Subutex and suboxone are two of the drugs approved by the FDA for the treatment of addiction to opiates. Both of these medications are able to contradict the influence of opiates on the brain. Also, both of these medications can prompt opiate addicts to stop the use of heroin or pills like Vicodin and OxyContin without painful withdrawal symptoms or drug cravings. But do you know what the difference is between the two and which one is most suitable for you?
- Both of these drugs actually have the same primary active ingredient, buprenorphine, which in medical terms is an opioid partial antagonist.
- The substance can interact with the brain receptors affected by the opiates including oxycodone and heroin, but without the “high” sensation that is known to disorient an individual as in opiate abuse.
- People who use Subutex or Suboxone with close supervision of a proper professional can continue to live life without the intense cravings that are normally present when addicts are unable to take opiates.
Buprenorphine tricks your brain into thinking that it is another opiate.
Opiate addiction has the potential to alter the structure of one’s brain. If you are not addicted to any opiate, you have several opioid receptors in your brain. The receptors can be activated with endogenous neural endorphin chemicals that are normal to everyone. However, once you begin using opiate medication, you begin to saturate the opioid receptors of your brain in exchange for that euphoric feeling.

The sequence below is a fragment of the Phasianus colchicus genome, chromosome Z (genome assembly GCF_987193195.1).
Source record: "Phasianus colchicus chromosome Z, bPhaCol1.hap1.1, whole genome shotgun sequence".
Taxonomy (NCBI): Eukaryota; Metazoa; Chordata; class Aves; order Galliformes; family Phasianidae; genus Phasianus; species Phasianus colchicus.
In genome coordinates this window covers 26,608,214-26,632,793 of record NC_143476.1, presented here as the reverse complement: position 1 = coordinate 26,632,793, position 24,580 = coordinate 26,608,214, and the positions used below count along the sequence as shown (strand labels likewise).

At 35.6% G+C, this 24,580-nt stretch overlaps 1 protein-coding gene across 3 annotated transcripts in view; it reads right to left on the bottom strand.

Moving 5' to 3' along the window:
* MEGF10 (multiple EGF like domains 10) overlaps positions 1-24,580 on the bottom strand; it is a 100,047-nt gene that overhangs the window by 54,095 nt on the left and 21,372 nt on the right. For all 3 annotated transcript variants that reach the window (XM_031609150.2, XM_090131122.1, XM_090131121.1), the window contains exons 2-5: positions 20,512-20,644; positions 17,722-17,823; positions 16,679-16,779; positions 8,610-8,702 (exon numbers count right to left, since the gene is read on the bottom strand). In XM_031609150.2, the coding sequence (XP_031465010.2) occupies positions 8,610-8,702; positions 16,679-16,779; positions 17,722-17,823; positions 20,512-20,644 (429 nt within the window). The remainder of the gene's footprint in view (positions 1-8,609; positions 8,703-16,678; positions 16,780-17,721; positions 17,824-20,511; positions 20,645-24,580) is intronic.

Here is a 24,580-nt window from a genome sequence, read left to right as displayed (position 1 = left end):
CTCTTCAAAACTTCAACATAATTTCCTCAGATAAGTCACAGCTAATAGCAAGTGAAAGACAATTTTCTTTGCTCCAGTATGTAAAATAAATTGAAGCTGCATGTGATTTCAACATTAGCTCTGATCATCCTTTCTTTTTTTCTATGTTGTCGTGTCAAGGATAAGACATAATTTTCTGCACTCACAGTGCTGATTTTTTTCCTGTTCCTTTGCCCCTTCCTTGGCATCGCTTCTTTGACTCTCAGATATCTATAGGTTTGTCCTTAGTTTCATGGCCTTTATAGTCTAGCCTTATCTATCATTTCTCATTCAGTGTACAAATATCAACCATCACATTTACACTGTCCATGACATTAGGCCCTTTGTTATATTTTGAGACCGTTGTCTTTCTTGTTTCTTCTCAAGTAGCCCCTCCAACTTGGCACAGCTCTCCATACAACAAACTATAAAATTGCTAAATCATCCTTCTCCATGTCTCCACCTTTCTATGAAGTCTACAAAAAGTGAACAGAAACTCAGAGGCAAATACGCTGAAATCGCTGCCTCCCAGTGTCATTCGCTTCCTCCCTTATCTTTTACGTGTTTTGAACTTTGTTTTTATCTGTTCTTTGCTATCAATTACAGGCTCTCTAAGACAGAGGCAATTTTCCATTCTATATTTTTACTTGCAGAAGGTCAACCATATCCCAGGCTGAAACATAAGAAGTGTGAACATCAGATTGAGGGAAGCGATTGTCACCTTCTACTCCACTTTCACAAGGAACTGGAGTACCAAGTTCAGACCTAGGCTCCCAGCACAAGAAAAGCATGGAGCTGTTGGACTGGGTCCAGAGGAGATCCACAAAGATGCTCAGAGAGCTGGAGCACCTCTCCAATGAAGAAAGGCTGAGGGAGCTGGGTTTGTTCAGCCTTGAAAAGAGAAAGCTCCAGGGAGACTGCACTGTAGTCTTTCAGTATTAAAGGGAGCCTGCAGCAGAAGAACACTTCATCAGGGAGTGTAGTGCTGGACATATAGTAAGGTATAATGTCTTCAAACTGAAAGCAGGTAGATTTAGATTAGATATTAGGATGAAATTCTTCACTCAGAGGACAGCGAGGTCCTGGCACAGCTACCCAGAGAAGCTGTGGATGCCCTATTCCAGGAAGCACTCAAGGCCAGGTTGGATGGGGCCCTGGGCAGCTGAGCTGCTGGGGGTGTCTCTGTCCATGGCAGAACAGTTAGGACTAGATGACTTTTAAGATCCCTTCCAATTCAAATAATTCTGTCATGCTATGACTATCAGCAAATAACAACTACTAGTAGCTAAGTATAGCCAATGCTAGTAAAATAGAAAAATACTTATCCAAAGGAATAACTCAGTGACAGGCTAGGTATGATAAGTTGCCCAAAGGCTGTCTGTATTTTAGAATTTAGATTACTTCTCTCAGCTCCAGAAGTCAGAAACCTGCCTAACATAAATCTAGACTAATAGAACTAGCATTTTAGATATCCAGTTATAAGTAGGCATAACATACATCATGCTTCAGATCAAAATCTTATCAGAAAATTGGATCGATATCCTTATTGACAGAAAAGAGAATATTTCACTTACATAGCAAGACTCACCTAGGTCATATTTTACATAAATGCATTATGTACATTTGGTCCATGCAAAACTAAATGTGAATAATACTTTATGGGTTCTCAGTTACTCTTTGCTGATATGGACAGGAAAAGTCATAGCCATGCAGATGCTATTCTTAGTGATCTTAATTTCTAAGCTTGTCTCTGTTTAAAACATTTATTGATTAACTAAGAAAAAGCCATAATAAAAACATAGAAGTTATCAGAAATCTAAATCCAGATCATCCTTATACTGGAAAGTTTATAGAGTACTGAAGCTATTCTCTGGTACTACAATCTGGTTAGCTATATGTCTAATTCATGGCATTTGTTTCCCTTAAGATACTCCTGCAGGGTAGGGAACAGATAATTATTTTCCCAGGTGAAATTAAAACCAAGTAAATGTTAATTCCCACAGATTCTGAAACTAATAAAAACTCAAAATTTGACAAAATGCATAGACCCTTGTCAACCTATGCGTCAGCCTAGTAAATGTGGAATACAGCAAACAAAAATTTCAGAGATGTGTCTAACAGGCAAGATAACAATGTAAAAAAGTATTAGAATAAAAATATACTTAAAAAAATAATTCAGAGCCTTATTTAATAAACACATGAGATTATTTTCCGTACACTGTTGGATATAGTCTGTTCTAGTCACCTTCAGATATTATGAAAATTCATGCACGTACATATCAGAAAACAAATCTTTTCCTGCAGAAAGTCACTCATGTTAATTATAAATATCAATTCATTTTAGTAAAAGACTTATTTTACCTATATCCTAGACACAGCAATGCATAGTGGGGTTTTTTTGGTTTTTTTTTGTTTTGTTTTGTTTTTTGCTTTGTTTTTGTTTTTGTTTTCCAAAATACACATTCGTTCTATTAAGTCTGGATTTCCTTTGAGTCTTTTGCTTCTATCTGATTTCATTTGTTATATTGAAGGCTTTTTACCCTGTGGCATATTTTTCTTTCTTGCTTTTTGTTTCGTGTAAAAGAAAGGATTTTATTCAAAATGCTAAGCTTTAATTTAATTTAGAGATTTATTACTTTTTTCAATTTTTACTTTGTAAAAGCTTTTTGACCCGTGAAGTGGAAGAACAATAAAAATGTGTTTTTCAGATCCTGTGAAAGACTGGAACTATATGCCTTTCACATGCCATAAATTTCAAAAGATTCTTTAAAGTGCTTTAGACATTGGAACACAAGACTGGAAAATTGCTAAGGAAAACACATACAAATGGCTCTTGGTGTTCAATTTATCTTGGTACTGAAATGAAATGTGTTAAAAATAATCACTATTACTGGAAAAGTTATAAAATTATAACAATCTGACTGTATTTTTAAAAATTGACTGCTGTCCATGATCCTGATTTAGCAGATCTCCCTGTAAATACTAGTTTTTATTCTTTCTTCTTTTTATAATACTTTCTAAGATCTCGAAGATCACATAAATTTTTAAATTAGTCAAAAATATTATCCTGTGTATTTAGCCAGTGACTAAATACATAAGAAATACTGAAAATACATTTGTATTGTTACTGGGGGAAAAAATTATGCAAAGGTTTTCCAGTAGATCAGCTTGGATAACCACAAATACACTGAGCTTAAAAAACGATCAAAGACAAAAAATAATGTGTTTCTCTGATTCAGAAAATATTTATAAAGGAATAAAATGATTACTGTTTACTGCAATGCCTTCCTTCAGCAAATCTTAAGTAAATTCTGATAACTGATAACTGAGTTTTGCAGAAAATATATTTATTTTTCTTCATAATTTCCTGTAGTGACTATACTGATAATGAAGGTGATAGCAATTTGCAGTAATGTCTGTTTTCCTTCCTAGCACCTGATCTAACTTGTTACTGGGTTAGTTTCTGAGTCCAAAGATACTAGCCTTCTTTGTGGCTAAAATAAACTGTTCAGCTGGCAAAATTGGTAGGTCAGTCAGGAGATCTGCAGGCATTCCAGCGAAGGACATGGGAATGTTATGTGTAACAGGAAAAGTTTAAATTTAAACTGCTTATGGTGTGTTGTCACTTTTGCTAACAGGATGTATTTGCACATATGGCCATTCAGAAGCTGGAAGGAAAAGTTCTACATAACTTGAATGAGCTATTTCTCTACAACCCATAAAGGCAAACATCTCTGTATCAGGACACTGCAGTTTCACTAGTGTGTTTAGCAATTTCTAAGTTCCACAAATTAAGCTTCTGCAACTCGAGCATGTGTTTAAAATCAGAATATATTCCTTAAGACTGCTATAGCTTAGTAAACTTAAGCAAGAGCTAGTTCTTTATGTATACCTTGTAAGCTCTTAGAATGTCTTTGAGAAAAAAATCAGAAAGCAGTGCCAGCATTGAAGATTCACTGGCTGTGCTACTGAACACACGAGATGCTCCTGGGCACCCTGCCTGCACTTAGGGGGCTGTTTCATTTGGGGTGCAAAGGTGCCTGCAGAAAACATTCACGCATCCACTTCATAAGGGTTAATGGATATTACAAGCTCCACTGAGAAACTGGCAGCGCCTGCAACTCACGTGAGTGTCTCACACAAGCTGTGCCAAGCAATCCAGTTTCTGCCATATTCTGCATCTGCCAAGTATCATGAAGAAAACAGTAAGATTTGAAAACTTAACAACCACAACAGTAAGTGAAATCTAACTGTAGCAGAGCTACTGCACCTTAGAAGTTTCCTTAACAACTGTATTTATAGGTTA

Regardless of how much you are dosing, all kinds of opiate users will develop a certain tolerance to opiates and its effects. You will need to use more and more doses to get the same euphoric feeling with smaller doses. The brain can respond to the regular use of the medication by increasing the number of opiate receptors. With more opiate receptors found in your brain, you will need higher doses of opiates to fully saturate all the receptors.
The single active ingredient of Subutex is Buprenorphine. On the other hand, Suboxone contains BOTH buprenorphine and naloxone.
Naloxone has been included in the formulation of Suboxone to keep individuals from abusing the drug. If you are used to getting high on heroin and you used an IV dose of naloxone, then you would immediately crash into a state of withdrawal.
Naloxone is an opiate antagonist that fills the opiate receptors of your brain so that no other drugs will be able to activate those receptors. Buprenorphine, on the other hand, will fill and activate these receptors; naloxone cannot. So the person taking Naloxone will feel intense and immediate withdrawal pains.
If you are using Suboxone as prescribed, usually taking an oral pill which is dissolved under the tongue, small amounts of naloxone will not have any noticeable effects. Buprenorphine will be able to travel through the brain giving you the relief you need from withdrawal pain.
Do not, however, attempt to inject Suboxone. Abusing naloxone can become fully activated leaving you in a condition of full withdrawal. The state cannot be reversed by using opiate drugs or heroin.